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Chicken Tractor: The Permaculture Guide To Happy Hens And Healthy Soil, Homestead (3rd) Edition

Chicken Tractor The Homestead (3rd) Edition This is the book that tells you how to integrate small flocks of poultry in with family food production. There is a back to the land movement happening across the world, and it's happening in backyards and on small parcels of land. Chicken tractor systems have become so popular that the term chicken tractor; is a household word. This is the definitive book that leads the way. Learn how you can: Raise homestead flocks for eggs, meat and money. Use chickens to create super-rich soils that enable hyper-productive gardens. Easily, step-by-step, process poultry at home. Build custom chicken tractors for your homestead. Make a straw bale coop for your flock. Understand how to select, buy and raise the best chickens for your goals. Chicken Tractor is a revolutionary, practical, hands-on book that has helped tens of thousands of gardeners create better gardens. It has changed the lives of millions of chickens all across the planet.

Paperback: 314 pages

Publisher: Good Earth Publications, Inc.; Homestead (3rd) Edition edition (February 14, 2011)

Language: English

ISBN-10: 0984338209

ISBN-13: 978-0984338207

Product Dimensions: 6 x 0.7 x 9 inches

Shipping Weight: 1 pounds (View shipping rates and policies)

Average Customer Review: 4.3 out of 5 stars  See all reviews (17 customer reviews)

Best Sellers Rank: #739,624 in Books (See Top 100 in Books) #147 in Books > Crafts, Hobbies & Home > Gardening & Landscape Design > By Technique > Urban #416 in Books > Science & Math > Agricultural Sciences > Sustainable Agriculture #591 in Books > Textbooks > Science & Mathematics > Agriculture

Chicken Tractor: The permaculture guide to happy hens and healthy soil by Andy Lee and Patricia Foreman, ISBN 978-0-9843382-0-7Published by Good Earth Publications, for book purchase: www. by Craig SoderbergThe current reality of chemically contaminated foods are making homegrown food incredibly valuable. This is why the practice of raising a few chickens in the backyard is becoming more and more popular. Chickens also serve as mobile, stealth, non-toxic pesticiders, herbiciders, and slugiciders in your yard and garden while keeping tons of biomass (kitchen waste and yard waste) out of land fills - biomass that can be turned into compost for your garden. This book also shows how easy and profitable it can be to your growing season. Their stick figure drawings throughout the book are fun to read as well.The authors above have also written two other related books: City Chicks and Day Range Poultry. City Chicks is written for the urban backyard hobbyist with only a few hens (25 or less) and no roosters. This book, Chicken Tractor, is intended to help farmers manage flocks of 25-100 birds. Day Range Poultry is intended to help farmers raising thousands of birds using electric poultry net fencing as the primary flock protection from predators.So how did the concept of chicken tractors start? The authors state that this concept started in 1990 when they were helping to start Intervale Community Farm in Burlington, Vermont. The first chicken tractor they built was not for eggs or meat. It was built for the primary purpose of improving the fertility of the sandy soil in a flood plain.Chickens tractors solve some of the problems associated with completely free range chickens.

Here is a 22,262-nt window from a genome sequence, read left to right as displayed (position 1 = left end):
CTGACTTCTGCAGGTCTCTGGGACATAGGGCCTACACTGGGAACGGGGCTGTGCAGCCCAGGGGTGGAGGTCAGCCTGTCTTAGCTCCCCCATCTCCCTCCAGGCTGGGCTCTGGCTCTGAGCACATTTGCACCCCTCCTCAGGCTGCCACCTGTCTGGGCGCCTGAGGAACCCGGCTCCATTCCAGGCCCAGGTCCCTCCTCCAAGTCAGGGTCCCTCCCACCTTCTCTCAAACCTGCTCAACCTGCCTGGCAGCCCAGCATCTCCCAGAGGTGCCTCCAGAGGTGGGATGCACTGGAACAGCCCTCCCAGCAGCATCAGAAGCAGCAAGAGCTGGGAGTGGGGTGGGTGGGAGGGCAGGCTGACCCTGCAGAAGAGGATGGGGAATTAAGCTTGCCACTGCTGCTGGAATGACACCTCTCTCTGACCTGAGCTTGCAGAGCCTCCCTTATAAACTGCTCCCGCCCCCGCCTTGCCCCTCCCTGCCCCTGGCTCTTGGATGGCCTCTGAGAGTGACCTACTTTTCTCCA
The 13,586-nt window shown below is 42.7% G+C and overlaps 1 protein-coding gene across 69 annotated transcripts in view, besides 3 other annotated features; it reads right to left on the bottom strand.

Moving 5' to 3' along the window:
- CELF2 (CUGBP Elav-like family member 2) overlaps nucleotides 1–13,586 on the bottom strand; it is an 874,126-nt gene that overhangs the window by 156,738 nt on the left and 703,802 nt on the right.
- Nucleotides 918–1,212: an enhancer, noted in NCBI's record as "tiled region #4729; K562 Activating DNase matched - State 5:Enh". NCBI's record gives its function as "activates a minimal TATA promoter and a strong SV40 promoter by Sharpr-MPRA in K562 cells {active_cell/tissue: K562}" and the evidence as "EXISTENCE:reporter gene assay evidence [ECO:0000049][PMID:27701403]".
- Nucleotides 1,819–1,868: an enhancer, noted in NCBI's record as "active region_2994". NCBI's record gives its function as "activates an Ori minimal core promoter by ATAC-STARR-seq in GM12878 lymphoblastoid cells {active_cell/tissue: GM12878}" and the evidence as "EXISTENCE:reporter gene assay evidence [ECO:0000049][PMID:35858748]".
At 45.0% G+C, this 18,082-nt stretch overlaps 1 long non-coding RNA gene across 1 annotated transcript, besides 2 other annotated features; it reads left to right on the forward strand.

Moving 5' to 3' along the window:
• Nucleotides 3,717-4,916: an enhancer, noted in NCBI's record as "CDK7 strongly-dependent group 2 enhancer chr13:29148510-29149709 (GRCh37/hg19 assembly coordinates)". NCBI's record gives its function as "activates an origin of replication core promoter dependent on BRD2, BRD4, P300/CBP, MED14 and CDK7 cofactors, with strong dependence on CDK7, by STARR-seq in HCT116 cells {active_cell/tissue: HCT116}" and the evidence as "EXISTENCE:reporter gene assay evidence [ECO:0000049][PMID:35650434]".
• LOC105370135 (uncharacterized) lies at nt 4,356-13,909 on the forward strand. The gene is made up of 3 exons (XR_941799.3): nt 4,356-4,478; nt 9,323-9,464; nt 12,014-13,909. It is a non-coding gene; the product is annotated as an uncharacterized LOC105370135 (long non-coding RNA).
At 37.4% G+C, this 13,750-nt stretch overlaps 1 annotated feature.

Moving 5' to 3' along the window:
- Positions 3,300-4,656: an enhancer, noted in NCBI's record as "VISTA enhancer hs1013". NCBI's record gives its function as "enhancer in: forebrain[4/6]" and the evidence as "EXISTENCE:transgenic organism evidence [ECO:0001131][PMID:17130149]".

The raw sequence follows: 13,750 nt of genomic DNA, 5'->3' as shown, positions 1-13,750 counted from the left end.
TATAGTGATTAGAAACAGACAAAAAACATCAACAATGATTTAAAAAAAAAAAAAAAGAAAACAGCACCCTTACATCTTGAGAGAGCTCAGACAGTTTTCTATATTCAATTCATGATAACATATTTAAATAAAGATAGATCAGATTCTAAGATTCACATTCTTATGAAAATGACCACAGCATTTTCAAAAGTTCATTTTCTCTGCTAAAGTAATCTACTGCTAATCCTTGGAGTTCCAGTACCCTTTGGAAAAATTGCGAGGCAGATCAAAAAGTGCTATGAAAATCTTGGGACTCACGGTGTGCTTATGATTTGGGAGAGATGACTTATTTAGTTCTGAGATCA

I read this book before reading Salatin's Pastured Poultry Profits; Lee's book is much better and honest. I have also read publications by the American Pastured Poultry Association, Harvey Ussrey's excellent book, and I keep pastured (day range) hens (egg layers) which have taught me a whole lot more than any of the book ever did.One of the most troubling things about the whole pastured poultry project, to me, is that it is basically an enormous my mind as big of a fraud as the CAFOs and big industrial AG that the authors rail against. As any Biologist, Zoologist, or even practical farmer knows, CHICKENS DO NOT RECEIVE ANY SIGNIFICANT FEED VALUE FROM GRASS. They are essentially graminivorous birds. They lack symbiotic microbes that allow animals like ruminants (cows, sheep, goats, bison, deer), camelids, equids (horses, mules, donkeys, zebras), and even Geese to break down cellulose and synthesize essential amino acids from plants like perennial grasses and clovers. Chickens' nutritional needs are very similar to our own, in fact, so basically whatever you are feeding your chicken is something you could yourself eat without all the wasted calories of the feed-to-meat or eggs conversion process. As Andy Lee admits, chickens raised on pasture eat nearly DOUBLE the grain ration (in pounds) to reach the same slaughter weight.This makes sense because they waste calories walking around, regulating body temperature, and it takes ranged birds about 3-4 weeks longer to reach market weights (usually around 6 pounds). A commercial broiler is slaughtered around 8 weeks. A ranged is usually around 12. Hens are a different animals (almost). Hens start laying well around 6 months.

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